With camping, trout fishing, and canoeing, the 19 miles of Current River from Montauk State Park to Akers Ferry in Dent and Shannon counties has it all.

There are two designated trout management areas below Montauk Trout Park that offer opportunities to experience some of Missouri’s most productive trout waters. Blue Ribbon Trout Area; the 9-mile stretch between the lower boundary of Montauk State Park and Cedargrove Access is managed for large brown trout. On this stretch of river, only one trout may be kept and it must be at least 18 inches long. (All info taken from: https://seetheozarks.com/van-buren/upper-current-river/)

Some of the most favored attractions are Welch Springs, Akers Ferry, Devil's Well, Current River State Park, Round Springs Cave.

Show More


Your Host

Daniel's Trip

Daniel M

Private Shuttle Service operating in the beautiful Ozark Mountains in Eminence, Missouri, and surrounding townships. Contact us and we can plan your private shuttle for your hiking, biking, camping, Wild Horse Tour, and/or Winery Tour adventure! Let us adventure with you!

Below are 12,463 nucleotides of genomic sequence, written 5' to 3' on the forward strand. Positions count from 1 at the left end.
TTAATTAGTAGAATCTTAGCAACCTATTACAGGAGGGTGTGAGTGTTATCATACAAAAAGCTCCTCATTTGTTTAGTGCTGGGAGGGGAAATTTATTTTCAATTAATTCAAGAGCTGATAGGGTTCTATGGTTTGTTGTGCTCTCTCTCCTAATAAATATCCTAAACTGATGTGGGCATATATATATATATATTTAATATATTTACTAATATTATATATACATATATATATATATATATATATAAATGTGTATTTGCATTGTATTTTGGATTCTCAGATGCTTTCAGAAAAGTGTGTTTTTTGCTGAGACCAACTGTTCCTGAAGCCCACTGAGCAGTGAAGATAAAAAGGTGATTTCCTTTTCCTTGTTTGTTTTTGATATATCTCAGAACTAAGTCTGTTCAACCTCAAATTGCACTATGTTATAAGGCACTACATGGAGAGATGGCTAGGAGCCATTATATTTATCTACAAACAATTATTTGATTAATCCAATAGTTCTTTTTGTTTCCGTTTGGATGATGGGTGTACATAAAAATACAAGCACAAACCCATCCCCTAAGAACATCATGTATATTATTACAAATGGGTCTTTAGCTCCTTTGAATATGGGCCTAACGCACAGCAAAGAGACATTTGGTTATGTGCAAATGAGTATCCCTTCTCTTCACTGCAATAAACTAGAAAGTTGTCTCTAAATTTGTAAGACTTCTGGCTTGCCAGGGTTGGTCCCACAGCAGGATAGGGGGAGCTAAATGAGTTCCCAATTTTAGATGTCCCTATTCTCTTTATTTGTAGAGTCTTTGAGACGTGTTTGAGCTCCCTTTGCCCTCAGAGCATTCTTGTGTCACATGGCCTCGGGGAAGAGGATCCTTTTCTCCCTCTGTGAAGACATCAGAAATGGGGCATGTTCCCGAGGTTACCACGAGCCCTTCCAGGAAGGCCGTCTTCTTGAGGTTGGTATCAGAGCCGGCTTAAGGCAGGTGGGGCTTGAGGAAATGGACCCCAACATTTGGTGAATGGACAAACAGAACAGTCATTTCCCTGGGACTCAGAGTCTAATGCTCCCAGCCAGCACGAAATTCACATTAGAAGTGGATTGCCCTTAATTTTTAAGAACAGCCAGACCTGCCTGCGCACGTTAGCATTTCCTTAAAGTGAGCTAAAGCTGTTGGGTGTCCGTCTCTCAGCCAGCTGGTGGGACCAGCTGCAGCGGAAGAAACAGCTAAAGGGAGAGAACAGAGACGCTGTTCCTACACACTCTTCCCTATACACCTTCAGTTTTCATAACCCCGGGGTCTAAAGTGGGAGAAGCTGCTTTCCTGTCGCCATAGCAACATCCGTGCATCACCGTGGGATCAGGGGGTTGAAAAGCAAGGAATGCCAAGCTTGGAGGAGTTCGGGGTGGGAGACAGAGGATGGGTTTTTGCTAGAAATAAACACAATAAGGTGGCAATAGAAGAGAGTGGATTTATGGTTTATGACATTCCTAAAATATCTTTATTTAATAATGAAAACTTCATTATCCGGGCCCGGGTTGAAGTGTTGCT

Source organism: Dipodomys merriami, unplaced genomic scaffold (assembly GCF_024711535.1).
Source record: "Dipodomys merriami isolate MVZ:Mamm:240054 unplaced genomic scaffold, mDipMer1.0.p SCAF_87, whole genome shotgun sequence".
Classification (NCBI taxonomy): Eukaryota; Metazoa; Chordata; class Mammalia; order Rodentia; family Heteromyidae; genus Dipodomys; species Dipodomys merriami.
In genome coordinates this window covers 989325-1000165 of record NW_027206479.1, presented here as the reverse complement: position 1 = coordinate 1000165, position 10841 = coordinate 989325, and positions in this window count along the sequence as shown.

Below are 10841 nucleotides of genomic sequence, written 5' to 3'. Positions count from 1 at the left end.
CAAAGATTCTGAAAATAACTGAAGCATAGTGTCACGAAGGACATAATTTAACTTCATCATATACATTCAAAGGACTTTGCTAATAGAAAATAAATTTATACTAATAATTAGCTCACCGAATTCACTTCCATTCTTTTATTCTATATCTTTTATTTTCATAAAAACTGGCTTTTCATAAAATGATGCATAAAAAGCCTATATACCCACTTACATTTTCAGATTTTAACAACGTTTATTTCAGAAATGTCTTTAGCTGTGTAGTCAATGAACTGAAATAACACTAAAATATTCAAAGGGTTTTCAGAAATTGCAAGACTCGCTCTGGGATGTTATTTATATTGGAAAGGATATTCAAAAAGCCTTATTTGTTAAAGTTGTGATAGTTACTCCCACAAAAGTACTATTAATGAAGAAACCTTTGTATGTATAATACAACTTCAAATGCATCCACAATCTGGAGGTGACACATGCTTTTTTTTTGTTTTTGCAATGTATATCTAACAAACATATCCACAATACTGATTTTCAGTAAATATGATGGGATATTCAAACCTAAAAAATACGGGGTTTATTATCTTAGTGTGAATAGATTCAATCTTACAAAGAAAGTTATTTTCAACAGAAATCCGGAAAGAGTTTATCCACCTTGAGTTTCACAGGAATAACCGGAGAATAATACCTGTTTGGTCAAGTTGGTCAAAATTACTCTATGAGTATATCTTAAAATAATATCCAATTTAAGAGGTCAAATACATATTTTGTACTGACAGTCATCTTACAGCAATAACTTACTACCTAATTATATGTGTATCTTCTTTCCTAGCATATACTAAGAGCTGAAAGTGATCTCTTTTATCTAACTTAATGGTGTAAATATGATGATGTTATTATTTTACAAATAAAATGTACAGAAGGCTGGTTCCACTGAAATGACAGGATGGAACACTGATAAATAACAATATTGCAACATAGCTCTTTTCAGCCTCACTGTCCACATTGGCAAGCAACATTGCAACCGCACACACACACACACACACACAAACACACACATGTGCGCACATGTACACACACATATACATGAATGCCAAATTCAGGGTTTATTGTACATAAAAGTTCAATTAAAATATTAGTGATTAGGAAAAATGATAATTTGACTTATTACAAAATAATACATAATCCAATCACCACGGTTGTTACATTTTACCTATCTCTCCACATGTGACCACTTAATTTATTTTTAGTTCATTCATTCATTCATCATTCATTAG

from $50/Experience

Base Price

$49.50 Per Person Per Experience


Pay later options are only available for trips that start more than 30 days from today.

Total Payment


Please note that there is a 50% non-refundable deposit included with your booking fee. In case of cancellation, and in accordance with the Host's cancellation policy, the remaining 50% may be returned to you or applied towards rescheduling a future trip.


  • Local Guide
  • Stories, History and Local Legends
  • Comfortable Shuttle



Gear List

  • Sturdy Shoes
  • Food & Beverages
  • Weather Appropriate Clothing
  • Sense of Adventure

Show More

Rules & Guidelines

We follow the Leave No Trace principles, which means that we will not leave anything behind during our exploration of the area. Please expect to pack everything out with you, including trash.

We can make pit stops for lunch & bathroom breaks.

Please wear sturdy shoes and weather appropriate clothing.

Show More